Publisher: The Standard, Kenya
Author: By David Ohito
Story date: 28/11/2011
The need to restore peace in Somalia has gained new urgency after the United Nations warned in a newly released report that millions of refugees are at risk in Somalia and Kenya.
On the heels of the UN report, news from Somalia indicates that Al Shabaab insurgents — largely blamed for the crisis — have banned up to 16 aid agencies, including the United Nations Children Emergency Fund (Unicef), putting at risk the lives of hundreds of infants and children under the age of five.
The number of people in need of life-saving assistance in Somalia alone is estimated at 3.3 million. UN organizations "banned" by the militants include UNHCR, Unicef, World Health Organisation (WHO), and UN Population Fund (UNFPA), UN Office for Project Services (UNOPS) and the Food Security and Nutrition Analysis Unit (FSNAU). The UN has warned that nearly 250,000 people face imminent starvation in southern Somalia, the main base for Al Shabaab, with several areas under famine or emergency conditions.
The UN report also reveals the scale of Kenya's burden as the biggest host of Somali refugees among member states of the Intergovernmental Authority on Drought and Development (Igad).
As many as 521,000 refugees are being hosted in and around Dadaab refugee camp in North Eastern Kenya, most of them Somalis who have fled war and drought in their country.
The result is a deteriorating humanitarian and security situation in Somalia and Kenyan districts close to the shared border.
As Kenya intensifies its diplomatic offensive to beef up support for its military intervention against Al Shabaab insurgents in Somalia, whom it blames for the humanitarian crisis, the UN report says as many as 950,000 lives are at stake.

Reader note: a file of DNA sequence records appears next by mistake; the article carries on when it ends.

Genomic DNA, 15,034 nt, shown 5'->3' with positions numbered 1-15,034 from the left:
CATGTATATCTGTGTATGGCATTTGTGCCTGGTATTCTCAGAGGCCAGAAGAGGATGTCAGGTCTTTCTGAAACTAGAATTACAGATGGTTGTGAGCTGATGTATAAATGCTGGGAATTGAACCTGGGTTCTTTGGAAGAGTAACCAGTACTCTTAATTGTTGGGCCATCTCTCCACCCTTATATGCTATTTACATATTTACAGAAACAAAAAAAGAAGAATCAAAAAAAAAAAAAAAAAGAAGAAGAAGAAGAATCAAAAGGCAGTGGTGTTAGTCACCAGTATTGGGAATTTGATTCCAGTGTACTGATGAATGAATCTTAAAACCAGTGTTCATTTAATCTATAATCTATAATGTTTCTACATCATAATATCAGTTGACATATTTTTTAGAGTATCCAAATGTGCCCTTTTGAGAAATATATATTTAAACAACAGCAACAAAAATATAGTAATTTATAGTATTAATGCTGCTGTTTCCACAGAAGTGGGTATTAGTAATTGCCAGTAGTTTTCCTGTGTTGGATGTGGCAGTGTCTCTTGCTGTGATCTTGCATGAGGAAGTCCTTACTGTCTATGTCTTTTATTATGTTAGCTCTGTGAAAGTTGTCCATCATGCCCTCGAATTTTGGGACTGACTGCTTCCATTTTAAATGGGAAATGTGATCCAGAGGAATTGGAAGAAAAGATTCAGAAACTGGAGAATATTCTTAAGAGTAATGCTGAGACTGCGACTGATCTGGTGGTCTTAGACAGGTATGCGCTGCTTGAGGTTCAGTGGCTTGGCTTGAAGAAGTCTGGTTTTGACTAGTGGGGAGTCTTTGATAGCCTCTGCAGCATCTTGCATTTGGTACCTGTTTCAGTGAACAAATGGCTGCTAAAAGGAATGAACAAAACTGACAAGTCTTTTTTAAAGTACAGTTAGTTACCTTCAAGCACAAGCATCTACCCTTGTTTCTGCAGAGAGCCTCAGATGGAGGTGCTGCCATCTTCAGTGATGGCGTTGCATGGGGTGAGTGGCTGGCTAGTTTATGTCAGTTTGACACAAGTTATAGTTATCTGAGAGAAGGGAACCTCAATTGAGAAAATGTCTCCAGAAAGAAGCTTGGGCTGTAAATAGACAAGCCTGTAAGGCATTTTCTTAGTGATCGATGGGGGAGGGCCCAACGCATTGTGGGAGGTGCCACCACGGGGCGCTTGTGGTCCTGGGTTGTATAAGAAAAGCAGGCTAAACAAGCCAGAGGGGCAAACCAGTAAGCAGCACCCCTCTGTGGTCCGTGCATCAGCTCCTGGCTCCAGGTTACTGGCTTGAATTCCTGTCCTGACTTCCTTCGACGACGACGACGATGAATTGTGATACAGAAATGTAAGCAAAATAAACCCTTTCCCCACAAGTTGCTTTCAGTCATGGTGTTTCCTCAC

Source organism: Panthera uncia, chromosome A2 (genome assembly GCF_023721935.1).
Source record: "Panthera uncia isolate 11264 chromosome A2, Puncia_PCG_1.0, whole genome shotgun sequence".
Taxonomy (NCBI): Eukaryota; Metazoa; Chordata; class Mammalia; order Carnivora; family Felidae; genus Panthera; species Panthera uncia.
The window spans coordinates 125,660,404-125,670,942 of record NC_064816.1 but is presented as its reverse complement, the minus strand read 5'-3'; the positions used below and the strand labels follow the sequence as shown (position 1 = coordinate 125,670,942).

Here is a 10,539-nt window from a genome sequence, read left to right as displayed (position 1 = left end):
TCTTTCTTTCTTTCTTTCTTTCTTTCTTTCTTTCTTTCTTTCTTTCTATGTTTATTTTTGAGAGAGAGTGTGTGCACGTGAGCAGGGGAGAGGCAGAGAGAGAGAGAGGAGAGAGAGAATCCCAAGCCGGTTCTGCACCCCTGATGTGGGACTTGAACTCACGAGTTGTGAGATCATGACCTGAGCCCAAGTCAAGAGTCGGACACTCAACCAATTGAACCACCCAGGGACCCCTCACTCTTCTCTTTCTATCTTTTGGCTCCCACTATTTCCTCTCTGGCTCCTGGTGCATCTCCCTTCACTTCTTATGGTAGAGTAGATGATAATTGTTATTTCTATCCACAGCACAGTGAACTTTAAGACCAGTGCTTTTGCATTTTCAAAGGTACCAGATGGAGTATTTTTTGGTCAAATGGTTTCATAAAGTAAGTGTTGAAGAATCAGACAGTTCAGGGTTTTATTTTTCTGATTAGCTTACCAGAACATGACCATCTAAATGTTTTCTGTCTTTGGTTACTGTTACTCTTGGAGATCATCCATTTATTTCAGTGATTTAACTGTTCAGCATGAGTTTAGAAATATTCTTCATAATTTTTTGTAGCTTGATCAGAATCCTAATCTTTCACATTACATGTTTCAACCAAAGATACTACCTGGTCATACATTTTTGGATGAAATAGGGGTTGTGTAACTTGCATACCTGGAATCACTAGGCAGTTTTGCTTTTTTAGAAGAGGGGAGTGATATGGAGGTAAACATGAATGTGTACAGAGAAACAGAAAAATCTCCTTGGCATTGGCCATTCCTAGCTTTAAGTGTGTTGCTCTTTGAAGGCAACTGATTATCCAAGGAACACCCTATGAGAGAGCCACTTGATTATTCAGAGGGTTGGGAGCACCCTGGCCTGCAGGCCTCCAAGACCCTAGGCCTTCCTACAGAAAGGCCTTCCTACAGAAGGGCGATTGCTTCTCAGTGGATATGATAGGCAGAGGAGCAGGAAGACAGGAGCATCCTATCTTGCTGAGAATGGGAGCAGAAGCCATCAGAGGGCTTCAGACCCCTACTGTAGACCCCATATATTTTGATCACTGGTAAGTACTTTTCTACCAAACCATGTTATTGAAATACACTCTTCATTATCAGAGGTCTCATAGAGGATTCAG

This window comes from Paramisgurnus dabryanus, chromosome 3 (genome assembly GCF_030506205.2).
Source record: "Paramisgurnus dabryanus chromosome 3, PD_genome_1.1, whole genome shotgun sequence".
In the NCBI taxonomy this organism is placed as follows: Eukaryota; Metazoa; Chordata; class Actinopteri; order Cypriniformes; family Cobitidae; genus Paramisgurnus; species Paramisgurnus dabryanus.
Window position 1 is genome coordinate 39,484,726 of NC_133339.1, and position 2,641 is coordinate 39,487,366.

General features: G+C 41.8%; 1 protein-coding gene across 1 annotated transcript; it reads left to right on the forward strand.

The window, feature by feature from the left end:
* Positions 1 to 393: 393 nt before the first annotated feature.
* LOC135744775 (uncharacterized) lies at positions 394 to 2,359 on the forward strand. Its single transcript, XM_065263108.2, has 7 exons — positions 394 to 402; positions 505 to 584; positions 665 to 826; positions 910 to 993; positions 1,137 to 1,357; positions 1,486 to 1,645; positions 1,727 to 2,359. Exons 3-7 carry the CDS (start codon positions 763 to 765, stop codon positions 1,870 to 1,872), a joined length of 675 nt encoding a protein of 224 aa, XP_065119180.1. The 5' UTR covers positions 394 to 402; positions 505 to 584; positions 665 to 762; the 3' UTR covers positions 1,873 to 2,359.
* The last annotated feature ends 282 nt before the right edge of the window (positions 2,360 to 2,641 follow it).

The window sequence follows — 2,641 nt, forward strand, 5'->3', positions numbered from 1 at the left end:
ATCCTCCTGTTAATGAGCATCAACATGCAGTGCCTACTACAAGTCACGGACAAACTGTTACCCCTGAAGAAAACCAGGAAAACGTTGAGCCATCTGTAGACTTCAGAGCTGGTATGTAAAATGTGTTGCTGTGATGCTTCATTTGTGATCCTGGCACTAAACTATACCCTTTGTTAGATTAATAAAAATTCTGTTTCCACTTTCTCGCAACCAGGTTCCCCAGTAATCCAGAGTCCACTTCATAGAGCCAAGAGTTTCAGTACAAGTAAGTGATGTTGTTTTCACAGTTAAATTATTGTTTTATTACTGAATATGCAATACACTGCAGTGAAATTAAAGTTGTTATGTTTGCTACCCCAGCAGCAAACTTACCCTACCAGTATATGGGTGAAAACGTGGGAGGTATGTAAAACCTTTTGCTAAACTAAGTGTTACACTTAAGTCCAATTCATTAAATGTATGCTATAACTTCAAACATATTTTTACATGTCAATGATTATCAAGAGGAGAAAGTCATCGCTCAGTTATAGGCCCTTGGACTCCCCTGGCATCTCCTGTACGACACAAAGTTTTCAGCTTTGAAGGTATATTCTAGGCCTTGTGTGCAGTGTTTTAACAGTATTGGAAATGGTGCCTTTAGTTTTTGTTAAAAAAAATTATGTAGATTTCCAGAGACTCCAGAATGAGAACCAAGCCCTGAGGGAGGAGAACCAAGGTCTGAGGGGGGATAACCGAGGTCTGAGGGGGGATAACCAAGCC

It warns that Sh15 billion ($172 million) is urgently needed to save lives both within and outside Somalia. The call came a week after both the Kenya Defence forces and Somalia's Transitional Federal Government (TFG) troops asked relief agencies to send aid to areas recently wrested from Al Shabaab by KDF and TFG soldiers.
Somalia's Islamist Al Shabaab rebels with links to Al Qaeda ordered 16 international aid agencies shut in areas they control after armed raids on several offices, and warned more would follow if they did not toe the line. "Any organisation found to be supporting or actively engaged in activities deemed detrimental to the attainment of an Islamic State, or performing duties other than that which it formally proclaims, will be banned immediately without prior warning," the militant group that is fighting TFG troops and Kenya Defence Forces said in a statement.
Al Shabaab claimed the groups were working to "foster secularism, immorality and the degrading values of democracy in an Islamic country."
Witnesses and aid workers reported that Al Shabaab gunmen stormed offices of several aid agencies in apparent coordinated raids.
"Three vehicles with gunmen surrounded the offices, including the office of Unicef," said Adulahi Idle, a resident in the city of Baidoa. "I saw many militiamen go inside the places and force the people there to leave and the men took control."
It accused the agencies of "lacking complete political detachment and neutrality... intensifying the instability and insecurity gripping the nation as a whole."
A regional security source said the raids in south and central Somalia were well planned and coordinated, with gunmen seizing computers, telephones and other equipment from aid workers. No arrests were reported. "It was a surprise, but something that was clearly planned," said an aid agency official working in Somalia.